By Shade Mary-Ann Olaoye
When the ex-President of Nigeria, Goodluck Ebele Jonathan, passed the Same-Sex Marriage Prohibition Act in 2014, the consequences compounded for gay people already living in a largely homophobic country. Ranging from authorized abuse, mob attacks/violence, discrimination, blackmail, extortion to death.
Falling under this category of legitimized violence, gay people in Nigeria increasingly experience traumatic and life-threatening crimes like being cat fished and Kito. Kito happens when a gay person has been deceived and lured by someone who pretended to be gay for the purposes of either outing, beating, robbing or in common cases, blackmailing the queer person. This takes a simple pattern that usually starts on dating/hook up apps such as Grindr, Tinder, Badoo etc. The trust of the victim is slowly gained to the point of nudes being shared or a physical meetimg is setup, and the feared worst happens.
On 7 March 2020, in Anambra state, South East Nigeria, a gay man was beaten to death by two homophobes who lured him via Facebook. Similar to this story, in 2013, Gabriel* was set up by someone he considered a friend. He was beaten, his personal belongings such as a wristwatch and phone were stolen. Nude pictures of him were also taken and to date he does not know what became of them.
The Kitoing of gay persons in Nigeria has become the oldest most harmful trick in the book and while it mostly happens amongst strangers, it also happens in what should be considered as safe spaces, amongst people thought to be friends and sometimes even queer.
Kay describes to Media Diversity Institute how he met the guy who kitoed him at a queer party. He believed that not only was everyone queer, but they also collectively had their best interest at heart. But things escalated quickly in the middle of their sexual encounter as he was held at gunpoint, beaten, and gas lighted by the perpetrator when he called out for help. A gay man who wishes to remain anonymous shared how he was kitoed by a Grindr user who pestered him with video calls and nudes. He caved in, they developed a connection and they arranged a physical meeting. Like most perpetrators of kito violence, he came up with excuses why he could no longer come to the arranged location and ended up having the victim over to his place. As things were going smoothly in the mind of the victim, someone else came into the room and he was beaten, threatened, recorded, and blackmailed. If he did not pay the sum of ₦50,000 (112 dollars), the recorded video will be sent to his father.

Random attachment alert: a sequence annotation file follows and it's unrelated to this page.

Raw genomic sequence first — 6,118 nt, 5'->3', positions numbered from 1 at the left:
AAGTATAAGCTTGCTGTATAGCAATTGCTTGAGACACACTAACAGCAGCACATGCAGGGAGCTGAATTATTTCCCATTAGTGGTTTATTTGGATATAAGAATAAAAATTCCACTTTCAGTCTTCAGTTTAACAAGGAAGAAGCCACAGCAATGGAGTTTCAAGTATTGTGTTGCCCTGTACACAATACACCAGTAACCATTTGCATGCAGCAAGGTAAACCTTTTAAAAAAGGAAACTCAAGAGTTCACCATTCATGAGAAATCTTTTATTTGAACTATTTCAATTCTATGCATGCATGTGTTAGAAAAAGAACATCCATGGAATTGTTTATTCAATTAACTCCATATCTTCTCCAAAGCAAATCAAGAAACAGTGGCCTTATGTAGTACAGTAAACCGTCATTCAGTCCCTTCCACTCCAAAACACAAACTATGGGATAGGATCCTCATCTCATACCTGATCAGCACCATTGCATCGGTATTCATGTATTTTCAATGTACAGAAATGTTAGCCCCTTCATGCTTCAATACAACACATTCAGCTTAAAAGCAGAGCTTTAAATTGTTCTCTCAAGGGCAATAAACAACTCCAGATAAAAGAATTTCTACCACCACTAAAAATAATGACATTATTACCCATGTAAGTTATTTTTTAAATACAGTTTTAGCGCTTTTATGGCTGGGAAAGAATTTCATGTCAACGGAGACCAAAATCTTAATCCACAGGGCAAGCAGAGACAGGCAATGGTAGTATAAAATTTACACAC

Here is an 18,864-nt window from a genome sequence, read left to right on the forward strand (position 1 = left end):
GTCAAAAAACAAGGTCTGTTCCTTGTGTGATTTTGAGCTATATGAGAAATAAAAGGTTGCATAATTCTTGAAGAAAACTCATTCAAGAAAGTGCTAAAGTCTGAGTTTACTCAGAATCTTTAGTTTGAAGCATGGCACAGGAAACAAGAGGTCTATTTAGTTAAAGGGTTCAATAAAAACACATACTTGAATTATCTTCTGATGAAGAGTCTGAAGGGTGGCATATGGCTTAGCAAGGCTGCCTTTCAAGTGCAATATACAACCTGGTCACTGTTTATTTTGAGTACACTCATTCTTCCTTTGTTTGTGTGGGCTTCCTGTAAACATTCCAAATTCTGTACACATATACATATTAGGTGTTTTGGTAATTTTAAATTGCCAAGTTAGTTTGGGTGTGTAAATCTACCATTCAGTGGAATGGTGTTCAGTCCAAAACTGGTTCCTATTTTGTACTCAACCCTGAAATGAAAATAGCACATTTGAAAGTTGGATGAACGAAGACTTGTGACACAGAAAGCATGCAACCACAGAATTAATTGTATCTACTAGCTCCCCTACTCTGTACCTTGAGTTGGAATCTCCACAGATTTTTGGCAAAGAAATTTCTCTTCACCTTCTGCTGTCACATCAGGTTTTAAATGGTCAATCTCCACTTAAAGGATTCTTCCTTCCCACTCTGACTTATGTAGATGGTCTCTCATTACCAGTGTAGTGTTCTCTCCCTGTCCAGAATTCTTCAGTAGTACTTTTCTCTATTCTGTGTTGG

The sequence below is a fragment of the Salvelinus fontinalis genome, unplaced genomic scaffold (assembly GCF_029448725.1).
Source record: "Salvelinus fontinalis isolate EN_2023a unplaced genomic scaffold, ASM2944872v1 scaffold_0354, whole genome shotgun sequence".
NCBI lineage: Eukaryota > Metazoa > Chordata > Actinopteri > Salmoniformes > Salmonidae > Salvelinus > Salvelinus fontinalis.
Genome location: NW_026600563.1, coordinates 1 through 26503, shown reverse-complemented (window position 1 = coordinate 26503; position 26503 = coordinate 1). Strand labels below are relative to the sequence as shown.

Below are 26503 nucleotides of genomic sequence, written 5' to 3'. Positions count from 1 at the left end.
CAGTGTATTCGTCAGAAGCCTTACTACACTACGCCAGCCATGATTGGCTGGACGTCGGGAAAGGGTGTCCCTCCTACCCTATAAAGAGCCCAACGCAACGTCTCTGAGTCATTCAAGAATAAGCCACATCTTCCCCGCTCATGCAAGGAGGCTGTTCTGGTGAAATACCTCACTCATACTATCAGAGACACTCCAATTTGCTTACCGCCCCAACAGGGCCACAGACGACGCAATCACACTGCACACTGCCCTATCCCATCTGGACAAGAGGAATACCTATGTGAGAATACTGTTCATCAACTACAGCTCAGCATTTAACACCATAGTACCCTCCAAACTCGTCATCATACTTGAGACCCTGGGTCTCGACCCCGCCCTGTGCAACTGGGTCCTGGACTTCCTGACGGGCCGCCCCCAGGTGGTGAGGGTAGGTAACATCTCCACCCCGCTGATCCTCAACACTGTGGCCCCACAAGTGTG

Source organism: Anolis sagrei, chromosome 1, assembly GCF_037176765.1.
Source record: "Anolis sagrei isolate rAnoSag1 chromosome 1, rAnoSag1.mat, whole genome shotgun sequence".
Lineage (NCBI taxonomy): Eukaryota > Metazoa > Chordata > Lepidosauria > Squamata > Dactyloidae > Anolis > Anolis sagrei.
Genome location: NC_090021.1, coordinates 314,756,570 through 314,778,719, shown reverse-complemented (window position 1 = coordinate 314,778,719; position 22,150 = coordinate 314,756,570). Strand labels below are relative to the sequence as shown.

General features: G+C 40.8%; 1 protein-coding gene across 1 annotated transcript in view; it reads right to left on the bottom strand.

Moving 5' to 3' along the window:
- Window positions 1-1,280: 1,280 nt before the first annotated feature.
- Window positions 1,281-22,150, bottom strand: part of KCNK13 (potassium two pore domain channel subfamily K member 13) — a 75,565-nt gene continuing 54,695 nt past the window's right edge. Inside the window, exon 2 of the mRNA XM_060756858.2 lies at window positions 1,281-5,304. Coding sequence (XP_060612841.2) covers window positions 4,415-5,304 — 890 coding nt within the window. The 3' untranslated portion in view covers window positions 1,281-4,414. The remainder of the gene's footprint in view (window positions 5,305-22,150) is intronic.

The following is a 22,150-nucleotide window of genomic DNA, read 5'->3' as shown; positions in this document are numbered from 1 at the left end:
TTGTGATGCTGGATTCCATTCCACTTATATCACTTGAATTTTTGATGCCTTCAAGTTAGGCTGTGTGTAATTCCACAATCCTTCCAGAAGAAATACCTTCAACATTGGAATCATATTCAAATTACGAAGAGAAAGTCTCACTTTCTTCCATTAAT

Stories like this quite often than not go unreported not just to the police but fellow community members because of the law and the stigma associated with being kitoed. Undoubtedly, this knowledge creates a breeding ground for more perpetrators and limits any chances for protection and justice.
Seeking justice through social media
In the absence of the law, seeking justice or raising funds to pay off the blackmailers can be difficult. In the case of the anonymous victim, he reached out to friends he had established relationships with via social media. But seeking some form of justice via social media is not uncommon and in fact it may be the only resort.
Leading queer activist, Matthew Blaise who has helped in several cases like this explain how the process of fundraising and having to communicate with the kidnappers can be draining. They share how, with the growth of their social platform and reach, they have been able to successfully help a recent victim as opposed to other situations where they felt so helpless and lacking. At this moment, social media is powerful, they confirm. Because it actually determines if we live as queer people or not. Whenever we find ourselves in situations like that, it is only the community that we have on platforms like Instagram and Twitter that we can rely back on for fundraising, tracking, reaching out to a wider contact and more, they add.
But what does the law say to perpetrators of this violence and what form of solace does it offer to the victims? Sesugh, a lawyer and human rights activist who provides pro bono legal services to vulnerable groups say that unfortunately, the law does not provide any form of protection for bias motivated violence based on sexual orientation, gender identity and expression. Unlike other countries where hate crimes against the LGBTQIA+ community have been specifically spelt out with hard punishment, in Nigeria these laws are left to be general criminal laws and human rights without specifically protecting a vulnerable group or sexual minority.
The consequence of this is that perpetrators are embolden and are most likely to get away with their crimes and the unimaginable continues to happen. Regardless of the law being unclear, there is also a system that is so negligent so much that these homophobic behaviours and anti-gay laws have made social media the only place for queer Nigerians to find a larger community, explains Matthew. To prevent this in our everyday space:
“We have to eradicate the laws that criminalizes queer people in Nigeria, we have to re-educate the society; teach them about our diverse queer identities and the fact that people do not just exist in a particular way,” Matthew suggests.
And fellow community members and gay persons adds Kay, should try to establish trust amongst each other and put an end to intra-community hostility as “victims of kito cases perpetrated by community members may find it difficult to make friends in the community which creates a division“.
Photo Credits: Bennian / Shutterstock